This depends entirely on the publisher agreement you sign.The agreement that is presented to you may be a standard agreement that transfers all rights to the publisher, including the right to make and distribute copies, create derivative works, and publicly perform or display the work.It is important to read and understand the agreement that you are signing.
It is also important to know that publisher agreements can be negotiated.Using the SPARC Author Addendum, it is possible to transfer “non-exclusive rights to publish and distribute” the work to the publisher while retaining the rights you expect to need (such as using and developing your own work without restriction and depositing it into an open access repository).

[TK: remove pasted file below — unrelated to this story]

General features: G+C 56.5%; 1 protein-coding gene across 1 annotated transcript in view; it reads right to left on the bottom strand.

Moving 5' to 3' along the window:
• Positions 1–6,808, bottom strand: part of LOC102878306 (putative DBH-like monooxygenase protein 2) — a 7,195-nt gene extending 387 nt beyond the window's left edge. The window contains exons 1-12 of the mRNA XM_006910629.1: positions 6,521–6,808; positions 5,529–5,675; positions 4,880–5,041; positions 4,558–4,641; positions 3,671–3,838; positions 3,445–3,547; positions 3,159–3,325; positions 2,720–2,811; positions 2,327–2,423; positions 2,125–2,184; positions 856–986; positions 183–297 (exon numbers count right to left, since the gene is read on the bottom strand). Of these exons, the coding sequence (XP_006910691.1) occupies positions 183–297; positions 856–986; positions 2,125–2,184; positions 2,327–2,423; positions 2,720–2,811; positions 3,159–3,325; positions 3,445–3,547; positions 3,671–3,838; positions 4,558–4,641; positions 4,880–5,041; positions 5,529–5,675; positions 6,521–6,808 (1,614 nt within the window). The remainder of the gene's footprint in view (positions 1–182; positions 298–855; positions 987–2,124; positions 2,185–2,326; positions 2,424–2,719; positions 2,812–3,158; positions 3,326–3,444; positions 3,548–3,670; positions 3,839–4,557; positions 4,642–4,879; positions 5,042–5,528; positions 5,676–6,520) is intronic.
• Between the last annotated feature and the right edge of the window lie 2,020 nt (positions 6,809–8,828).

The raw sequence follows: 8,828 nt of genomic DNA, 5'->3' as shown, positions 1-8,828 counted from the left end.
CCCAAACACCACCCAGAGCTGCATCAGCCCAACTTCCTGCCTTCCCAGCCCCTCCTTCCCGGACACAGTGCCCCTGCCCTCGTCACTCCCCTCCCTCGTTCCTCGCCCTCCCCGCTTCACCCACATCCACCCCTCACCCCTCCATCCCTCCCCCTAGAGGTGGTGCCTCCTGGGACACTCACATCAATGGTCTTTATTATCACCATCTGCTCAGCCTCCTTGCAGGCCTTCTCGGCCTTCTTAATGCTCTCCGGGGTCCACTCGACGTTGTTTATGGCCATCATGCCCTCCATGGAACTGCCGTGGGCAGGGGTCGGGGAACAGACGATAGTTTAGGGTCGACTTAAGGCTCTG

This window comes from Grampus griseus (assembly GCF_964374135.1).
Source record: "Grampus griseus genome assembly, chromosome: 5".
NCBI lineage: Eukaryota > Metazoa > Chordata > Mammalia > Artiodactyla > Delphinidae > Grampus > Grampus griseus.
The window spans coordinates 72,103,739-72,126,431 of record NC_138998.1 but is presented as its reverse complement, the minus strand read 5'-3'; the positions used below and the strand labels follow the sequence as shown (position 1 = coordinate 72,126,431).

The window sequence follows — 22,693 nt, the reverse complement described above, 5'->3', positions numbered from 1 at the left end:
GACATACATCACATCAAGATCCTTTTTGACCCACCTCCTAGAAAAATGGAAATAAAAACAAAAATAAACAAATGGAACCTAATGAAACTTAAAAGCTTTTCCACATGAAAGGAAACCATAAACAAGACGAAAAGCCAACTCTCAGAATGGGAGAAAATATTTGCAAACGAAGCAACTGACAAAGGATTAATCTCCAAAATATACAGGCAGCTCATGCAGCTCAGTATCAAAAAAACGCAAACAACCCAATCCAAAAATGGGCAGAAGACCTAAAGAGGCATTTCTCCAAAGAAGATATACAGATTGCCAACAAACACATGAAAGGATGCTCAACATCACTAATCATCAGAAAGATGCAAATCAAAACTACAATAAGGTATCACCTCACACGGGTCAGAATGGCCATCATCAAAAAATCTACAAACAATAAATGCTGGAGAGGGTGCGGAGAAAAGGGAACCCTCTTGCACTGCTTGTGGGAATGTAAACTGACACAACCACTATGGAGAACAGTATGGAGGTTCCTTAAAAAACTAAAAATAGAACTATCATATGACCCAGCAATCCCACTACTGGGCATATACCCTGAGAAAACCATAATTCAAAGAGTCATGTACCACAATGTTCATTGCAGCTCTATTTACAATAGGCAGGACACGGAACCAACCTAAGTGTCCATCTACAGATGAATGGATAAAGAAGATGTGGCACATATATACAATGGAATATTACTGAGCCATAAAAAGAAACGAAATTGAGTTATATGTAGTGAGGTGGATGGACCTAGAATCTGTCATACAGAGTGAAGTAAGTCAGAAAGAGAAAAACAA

Although it is better to reserve your rights before publication, you can request permission for specific uses at any point. Publishers usually list an email address for permissions on their websites. In order to post an article on VMI’s ScholarShare, library staff will obtain permission on your behalf. Please complete this form [provide URL to posted form].
The Creative Commons website at http://creativecommons.org has detailed information about every aspect of CC licenses, which allow individual creators to retain copyright while allowing others to copy, distribute, and make some uses of their work.To use a Creative Commons license, you must first select the type of license you want, and then use the “License Chooser” to generate the appropriate html code to insert into your webpage or text-and-icon to copy into a print document.The following pages from the Creative Commons site provide detailed information about the process: